SAF: To Be or Not to Be

John Vona jdvona at
Thu Jan 16 00:38:35 EST 1997

I am forester in california who works more with GIS than in the woods
but that's the breaks.  Anyway, what do my fellow foresters feel about
the SAF these days?  

My personal feeling is one of disgust on many issues.  I cannot
condone  their embrace of touchy feely ecosystem management and their
urgings for "paradigm shifts".  I would have more respect if they
acknowledged our credibitlity as foresters and  showed support.  

Secondly, as a relatively new member to the field (class of 91), I am
incredulous that they think young foresters should get more broader
training in the ecological sciences.  If you have read their education
issues for the past decade, the same message of more cross training
and more years at school resonates.  Hell,  in my private and public
experience, foresters seem to be given less and less involvement in
land management planning these days because they are surrounded by
__ologists of every stripe who bridle at the site of caulk boots or
hickory shirts; so, in response to this the SAF thinks we ought to
remedy our public perception problem by taking less forestry classes
and more conservation type classes.  Is this wise?

I have also read in the SAF that forestry students should be
encouraged to take more classes, ie, spend 5 years towards a bachelors
and better yet, go right for the masters degree.  This is the biggest
crock as I  have worked with men having only associate degrees who are
more than competent.  The problem is that there is a dwindling demand
for foresters, due to the public lands moratorium, which resulted in a
glut of foresters and resource managers in general.  I know guys
making peanuts doing forestry work after breaking their balls to put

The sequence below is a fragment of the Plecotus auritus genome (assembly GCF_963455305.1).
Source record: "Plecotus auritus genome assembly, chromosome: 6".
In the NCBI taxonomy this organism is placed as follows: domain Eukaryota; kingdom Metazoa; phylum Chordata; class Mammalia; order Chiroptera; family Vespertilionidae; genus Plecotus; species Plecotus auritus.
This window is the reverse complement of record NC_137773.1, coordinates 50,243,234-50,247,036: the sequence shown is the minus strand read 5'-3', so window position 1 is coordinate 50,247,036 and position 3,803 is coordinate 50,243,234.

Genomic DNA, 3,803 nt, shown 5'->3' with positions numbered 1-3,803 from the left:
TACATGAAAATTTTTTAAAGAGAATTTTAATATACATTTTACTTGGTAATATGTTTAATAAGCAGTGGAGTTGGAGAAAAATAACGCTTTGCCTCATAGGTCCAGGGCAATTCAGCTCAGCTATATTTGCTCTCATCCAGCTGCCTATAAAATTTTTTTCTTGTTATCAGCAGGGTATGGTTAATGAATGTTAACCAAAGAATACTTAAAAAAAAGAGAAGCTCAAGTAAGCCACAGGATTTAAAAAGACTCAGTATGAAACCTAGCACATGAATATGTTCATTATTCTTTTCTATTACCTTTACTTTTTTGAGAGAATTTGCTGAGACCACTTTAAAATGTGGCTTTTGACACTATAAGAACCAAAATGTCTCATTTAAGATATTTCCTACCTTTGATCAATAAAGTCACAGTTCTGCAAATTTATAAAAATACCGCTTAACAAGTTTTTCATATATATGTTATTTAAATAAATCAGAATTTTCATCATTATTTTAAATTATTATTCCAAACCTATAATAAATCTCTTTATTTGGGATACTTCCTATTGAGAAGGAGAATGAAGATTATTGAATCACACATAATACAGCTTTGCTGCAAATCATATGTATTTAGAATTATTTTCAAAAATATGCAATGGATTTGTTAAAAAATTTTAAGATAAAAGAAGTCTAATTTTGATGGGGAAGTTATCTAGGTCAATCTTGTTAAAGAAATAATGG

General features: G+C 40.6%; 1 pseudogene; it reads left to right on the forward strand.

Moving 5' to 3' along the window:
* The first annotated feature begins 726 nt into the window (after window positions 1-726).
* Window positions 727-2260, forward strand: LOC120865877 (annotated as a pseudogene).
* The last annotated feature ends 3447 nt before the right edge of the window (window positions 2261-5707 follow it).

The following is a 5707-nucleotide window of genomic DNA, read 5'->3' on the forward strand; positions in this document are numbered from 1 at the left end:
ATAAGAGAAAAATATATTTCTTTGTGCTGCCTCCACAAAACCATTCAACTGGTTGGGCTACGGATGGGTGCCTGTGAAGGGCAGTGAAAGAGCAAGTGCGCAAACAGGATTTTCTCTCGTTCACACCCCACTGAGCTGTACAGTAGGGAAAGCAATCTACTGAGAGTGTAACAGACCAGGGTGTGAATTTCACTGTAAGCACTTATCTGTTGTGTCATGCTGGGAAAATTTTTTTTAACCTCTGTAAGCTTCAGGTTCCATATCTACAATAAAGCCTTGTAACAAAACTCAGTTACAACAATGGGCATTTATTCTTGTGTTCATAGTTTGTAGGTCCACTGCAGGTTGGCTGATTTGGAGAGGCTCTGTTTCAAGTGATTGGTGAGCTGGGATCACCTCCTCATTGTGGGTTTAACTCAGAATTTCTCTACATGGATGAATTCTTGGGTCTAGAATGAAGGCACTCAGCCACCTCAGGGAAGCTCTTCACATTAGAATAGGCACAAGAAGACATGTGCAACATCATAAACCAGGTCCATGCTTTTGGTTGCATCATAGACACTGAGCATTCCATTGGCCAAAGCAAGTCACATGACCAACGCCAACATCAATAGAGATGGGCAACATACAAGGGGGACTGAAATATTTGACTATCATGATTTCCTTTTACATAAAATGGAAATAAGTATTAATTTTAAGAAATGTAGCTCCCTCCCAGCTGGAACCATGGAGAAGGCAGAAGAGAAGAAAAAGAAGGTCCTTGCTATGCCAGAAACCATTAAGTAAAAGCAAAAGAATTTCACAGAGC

themselves through school.  So how does the SAF respond to this
oversupply, they proscibe longer sentences for forestry students.  Is
this really necessary when one also considers that many agencies are
also staffing a myriad of specialists to assist in the planning
process.  I mean why should a kid take another semester taking
advanced classes in hydrology or biology when most public or private
outfits have those people on the staff.  

Lastly, the SAF to me is a sociopolitical periodical that devotes only
15% of its time to scientific research.  I think they're flat wrong
trying to make their journal the spokesman for the membership.  It's
fine to have position statements and the like but all I see every
month is article after article on how we need to shirft our paradigms,
rethink our profession, embrace non-scientific public feelgood
advocacy, abandoned our past.  

The funny thing I have encountered is that the several academics I met
from several accredited forestry institutions see forestry as not
changing much at all and that we learned ecosystem management stuff
many years ago and that this EM stuff hogwash.  Well, why is the SAF
bent on admonishing the lot of us?

John Vona
GIS Forester

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